However, they then came back to us and offered the possibility of another type of treatment but there were no guarantees that we would be approved or if it would work for Ryan's NK/T-cell Lymphoma. There was then a further agonising 24-hour wait to achieve confirmation of funding approval for a new revolutionary immunotherapy treatment called Pembrolizumab.

Our haematology consultant Dr C who is always open and honest with us in front of Ryan confirmed that if we did not receive funding he was talking weeks, not months, which as you can imagine broke me that day. Funding was approved and treatment began Friday 22 September 2017 which will consist of a 30-minute IV drip given as a day patient every 3 weeks in Cardiff hospital over the next two years with weekly monitoring in between at Carmarthen Hospital.


Is an artificially made antibody which attaches itself to the cancer cells and stops them from growing. It is not the same as chemotherapy. Side effects are different, but not as toxic as chemo. Ryan will be monitored closely with regular liver, kidney and thyroid tests to ensure no damage from the treatment.


Fortunately, day-patient treatment only and less risk of neutropenia means that Ryan is still able (much to his annoyance) to attend school part-time for English and Maths lessons only. Ryan has been entered for his Maths GCSE exam in November 2017 as we feel he is capable of achieving a C grade if he is well enough on the day.

A four-month grace period of being in remission was lovely, but none of us is rested or recovered enough to be prepared for Lymphoma battle round 2. Yet here we are and fight on we will.

Pembrolizumab, Immunotherapy Alert Card.


  1. How do you remember all these medical/chemical terms? Do you carry a notebook? As ever, your writing style is lucid and interesting but the content gives me a cold feeling in my stomach. You write it dispassionately but its your son! My heart goes out to you.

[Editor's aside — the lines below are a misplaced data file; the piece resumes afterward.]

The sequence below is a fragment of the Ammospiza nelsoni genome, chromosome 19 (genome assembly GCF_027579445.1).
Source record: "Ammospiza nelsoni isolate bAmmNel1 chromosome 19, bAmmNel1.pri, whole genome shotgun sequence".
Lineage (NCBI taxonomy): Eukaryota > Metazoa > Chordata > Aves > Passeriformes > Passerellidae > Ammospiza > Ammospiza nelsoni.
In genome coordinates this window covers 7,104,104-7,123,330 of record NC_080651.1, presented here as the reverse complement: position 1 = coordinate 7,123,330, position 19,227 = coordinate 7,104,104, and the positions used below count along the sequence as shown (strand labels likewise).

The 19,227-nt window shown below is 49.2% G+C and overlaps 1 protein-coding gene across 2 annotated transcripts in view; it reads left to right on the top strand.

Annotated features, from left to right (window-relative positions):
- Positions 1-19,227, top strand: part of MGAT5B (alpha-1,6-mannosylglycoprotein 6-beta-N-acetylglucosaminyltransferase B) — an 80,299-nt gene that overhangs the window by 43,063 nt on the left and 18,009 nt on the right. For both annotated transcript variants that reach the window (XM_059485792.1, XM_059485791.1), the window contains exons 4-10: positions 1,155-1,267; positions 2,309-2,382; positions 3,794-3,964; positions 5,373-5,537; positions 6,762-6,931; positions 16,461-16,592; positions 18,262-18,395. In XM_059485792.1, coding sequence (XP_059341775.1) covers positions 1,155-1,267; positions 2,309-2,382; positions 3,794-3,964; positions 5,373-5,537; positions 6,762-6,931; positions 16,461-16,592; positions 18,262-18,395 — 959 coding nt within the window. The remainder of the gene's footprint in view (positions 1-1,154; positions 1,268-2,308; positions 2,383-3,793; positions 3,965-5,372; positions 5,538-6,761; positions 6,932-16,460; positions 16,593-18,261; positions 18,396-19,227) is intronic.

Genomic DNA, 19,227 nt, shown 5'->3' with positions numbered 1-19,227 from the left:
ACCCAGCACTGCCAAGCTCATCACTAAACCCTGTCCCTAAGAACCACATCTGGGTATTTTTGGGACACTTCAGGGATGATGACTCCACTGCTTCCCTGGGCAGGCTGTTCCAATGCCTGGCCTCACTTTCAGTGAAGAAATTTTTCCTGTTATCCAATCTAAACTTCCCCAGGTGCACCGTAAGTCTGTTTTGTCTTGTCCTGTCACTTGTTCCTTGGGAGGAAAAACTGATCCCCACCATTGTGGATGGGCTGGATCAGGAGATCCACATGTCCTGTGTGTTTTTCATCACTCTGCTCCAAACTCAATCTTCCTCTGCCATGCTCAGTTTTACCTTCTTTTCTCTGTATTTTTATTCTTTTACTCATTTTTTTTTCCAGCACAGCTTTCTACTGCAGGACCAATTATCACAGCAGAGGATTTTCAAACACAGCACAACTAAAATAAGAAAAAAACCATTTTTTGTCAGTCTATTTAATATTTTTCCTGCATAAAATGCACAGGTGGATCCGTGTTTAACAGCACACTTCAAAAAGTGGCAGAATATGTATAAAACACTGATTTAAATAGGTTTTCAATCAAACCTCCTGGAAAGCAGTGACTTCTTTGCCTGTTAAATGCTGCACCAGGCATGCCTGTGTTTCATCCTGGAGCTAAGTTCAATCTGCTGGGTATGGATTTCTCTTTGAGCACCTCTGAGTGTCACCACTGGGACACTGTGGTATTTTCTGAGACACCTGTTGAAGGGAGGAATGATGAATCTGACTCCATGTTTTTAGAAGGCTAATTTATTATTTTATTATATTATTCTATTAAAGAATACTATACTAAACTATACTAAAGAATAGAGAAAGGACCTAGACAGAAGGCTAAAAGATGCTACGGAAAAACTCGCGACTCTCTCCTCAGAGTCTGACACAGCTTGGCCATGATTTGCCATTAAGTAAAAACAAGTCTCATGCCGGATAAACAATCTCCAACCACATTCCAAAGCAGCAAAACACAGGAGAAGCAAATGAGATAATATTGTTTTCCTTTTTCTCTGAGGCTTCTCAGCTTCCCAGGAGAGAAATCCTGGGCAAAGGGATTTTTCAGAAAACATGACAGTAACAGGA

" talking weeks not months, which as you can imagine broke me ". I'm with you, it broke me - just reading it made me gasp - you lived it! You are made of granite, you are fantastic.

    1. I do make some notes, but as a mum want and need to know what is happening and why, so I learn all I need to know on his treatment. If I am too medical please do ask me to explain. I don't know about granite. My counselor is holding me together, just. Writing is part of the therapy so I am not holding it all in. x


Post a Comment

Thanks for your comment. We appreciate having you along for the ride.

Popular Posts

Missing Education due to Illness

The Importance of Attendance If you read any news articles on education, correspondence from your child’s school, or are simply clued up on parenting then you will know the importance of school attendance. Schools place a great deal of focus on targets and will often offer incentives and competitions to encourage and increase attendance figures, but what if your child has a serious illness. What happens if they really are not well enough to attend school. What happens then? Attendance targets at Ryan's school are currently set at 95% attendance for the school year. Therefore realistically your child can only miss 10 school days due to illness. Medical appointments such as GP or Dentist do not count, but you are encouraged to make these appointments outside of the school day where feasibly possible. If your child consistently misses school, even if it is only one day a week, that equates to 39 days over the school year. Even missing one day in a week results in pressure on the

Questions to ask after Cancer diagnosis